2015-2016 Talks


June Talk

Date: Wednesday 8th June 2016 Time: 7pm
Speaker: Dr. David Smyth
Title and Current Work Affiliation: Research Assistant Professor, Qatar University, Environmental Studies Center
Title of Presentation: “The Monitoring and Conservation of the Critically Endangered Hawksbill Turtle in Qatar”
Talk Venue:  Environmental Science Center, Qatar University, Building H-10 (Number 39)
Research Complex Ground Floor- Auditorium 
Synopsis of talk
Dr Smyth is now an Assistant Professor of Research based in the Environmental Science Centre at Qatar University and is working on the associated epibiota of the Pearl Oyster Pinctada radiata and is a researcher on the joint Qatar Petroleum and Qatar University Hawksbill Turtle Conservation Project.
The presentation will cover:
  • The current status of the nesting Hawksbill turtle population of Qatar.
  • The reproductive output from the research sites.
  • Anthropogenic and environmental problems faced when maintaining and conserving an IUCN
  •  Red List Turtle species.
Short biography
Dr. Smyth has worked in the field of marine research for over 15 years; his research was initially fishery orientated working on self-sustaining stock enhancement strategies for the “European Flat Oyster” Ostrea edulis and the “Blue Mussel” Mytilys edulis in the UK.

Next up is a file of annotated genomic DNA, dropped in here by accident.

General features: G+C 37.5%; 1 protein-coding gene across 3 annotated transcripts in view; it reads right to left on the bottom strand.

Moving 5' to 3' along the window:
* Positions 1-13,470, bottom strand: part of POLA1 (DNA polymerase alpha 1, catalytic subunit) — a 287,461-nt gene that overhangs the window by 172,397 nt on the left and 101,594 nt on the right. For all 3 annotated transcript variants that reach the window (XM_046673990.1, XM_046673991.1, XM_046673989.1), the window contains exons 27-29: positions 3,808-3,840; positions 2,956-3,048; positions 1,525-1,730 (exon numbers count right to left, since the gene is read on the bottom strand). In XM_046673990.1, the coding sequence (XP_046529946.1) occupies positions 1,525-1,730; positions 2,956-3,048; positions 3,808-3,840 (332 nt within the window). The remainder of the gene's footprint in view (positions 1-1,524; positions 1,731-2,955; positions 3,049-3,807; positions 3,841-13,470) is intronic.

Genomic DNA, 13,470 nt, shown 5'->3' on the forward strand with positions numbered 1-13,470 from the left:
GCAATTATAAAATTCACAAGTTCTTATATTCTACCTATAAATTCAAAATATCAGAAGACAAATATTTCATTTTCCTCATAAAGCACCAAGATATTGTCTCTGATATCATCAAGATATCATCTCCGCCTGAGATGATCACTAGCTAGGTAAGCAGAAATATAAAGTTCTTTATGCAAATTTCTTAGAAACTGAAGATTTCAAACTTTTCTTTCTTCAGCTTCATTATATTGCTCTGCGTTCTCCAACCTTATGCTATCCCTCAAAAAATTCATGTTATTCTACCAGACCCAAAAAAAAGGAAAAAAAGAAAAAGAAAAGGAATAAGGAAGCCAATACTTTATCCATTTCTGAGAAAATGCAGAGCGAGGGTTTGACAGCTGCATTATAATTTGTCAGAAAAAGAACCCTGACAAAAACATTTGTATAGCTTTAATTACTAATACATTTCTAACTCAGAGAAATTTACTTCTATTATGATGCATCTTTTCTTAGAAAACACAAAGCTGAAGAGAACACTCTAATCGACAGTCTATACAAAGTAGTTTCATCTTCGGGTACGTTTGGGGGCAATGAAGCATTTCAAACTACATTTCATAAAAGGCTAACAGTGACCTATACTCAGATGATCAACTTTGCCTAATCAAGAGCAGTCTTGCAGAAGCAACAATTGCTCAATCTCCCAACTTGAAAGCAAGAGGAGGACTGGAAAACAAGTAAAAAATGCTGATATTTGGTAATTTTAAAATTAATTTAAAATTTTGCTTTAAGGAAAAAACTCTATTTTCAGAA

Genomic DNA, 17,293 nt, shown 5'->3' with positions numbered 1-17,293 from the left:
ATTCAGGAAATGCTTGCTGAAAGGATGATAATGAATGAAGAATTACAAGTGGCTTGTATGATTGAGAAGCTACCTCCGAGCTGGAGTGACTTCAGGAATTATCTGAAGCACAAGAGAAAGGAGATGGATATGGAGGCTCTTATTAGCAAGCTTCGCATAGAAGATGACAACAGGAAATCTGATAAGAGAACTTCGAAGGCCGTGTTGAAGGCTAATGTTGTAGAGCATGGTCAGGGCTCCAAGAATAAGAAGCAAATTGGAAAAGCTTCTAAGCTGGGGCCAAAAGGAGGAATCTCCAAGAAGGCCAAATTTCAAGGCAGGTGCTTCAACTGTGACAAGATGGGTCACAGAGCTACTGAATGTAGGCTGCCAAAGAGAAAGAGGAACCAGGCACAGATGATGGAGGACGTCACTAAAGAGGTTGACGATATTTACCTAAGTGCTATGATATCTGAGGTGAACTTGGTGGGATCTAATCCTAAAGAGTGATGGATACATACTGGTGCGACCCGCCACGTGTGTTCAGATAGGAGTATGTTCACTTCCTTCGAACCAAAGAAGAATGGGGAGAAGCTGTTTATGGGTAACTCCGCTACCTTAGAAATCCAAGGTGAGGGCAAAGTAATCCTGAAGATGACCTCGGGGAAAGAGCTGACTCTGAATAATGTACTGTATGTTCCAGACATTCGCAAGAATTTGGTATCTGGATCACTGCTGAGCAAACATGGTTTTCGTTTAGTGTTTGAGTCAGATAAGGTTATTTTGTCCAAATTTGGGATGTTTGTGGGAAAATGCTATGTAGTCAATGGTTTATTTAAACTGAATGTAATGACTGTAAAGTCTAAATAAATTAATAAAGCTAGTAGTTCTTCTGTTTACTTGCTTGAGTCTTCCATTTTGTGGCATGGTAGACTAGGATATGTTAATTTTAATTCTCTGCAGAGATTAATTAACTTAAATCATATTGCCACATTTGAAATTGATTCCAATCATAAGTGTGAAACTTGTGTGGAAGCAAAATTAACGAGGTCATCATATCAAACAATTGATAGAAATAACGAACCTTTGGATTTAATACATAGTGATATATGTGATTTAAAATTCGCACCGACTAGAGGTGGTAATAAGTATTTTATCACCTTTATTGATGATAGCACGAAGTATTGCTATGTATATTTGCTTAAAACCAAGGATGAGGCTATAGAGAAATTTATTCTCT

He was then recruited as project manager for the European Union’s “Horse Mussel” Modiolus modiolus habitat restoration programme in the marine nature reserve of Strangford Lough Northern Ireland.
His work then shifted to Rothera Research station Antarctica where he worked with Professor Lloyd Peck and Dr David Barnes on community structure and biodiversity of the Antarctic bivalves Laternula elliptica and Yoldia eightsi in relation to rising sea temperatures and the effects of benthic ice scouring of icebergs.
More recently he has worked as a researcher on the Ostrea edulis and Crassostrea gigas biogenic reef initiative with Queen’s University Belfast and St. Catherine’s College Cambridge University on habitat enhancement through the use of bio-engineering bivalves.
Dr. Smyth is now an Assistant Professor of Research based in the Environmental Science Centre at Qatar University and is working on the associated epibiota of the Pearl Oyster Pinctada radiata and is a researcher on the joint Qatar Petroleum and Qatar University Hawksbill Turtle Conservation Project. 


Previous Talk 
Date: Wednesday 1st June 2016
Speaker: Dr. Renee Richer
Title and Current Work Affiliation: Assistant Professor, University of Wisconsin, Marinette, USA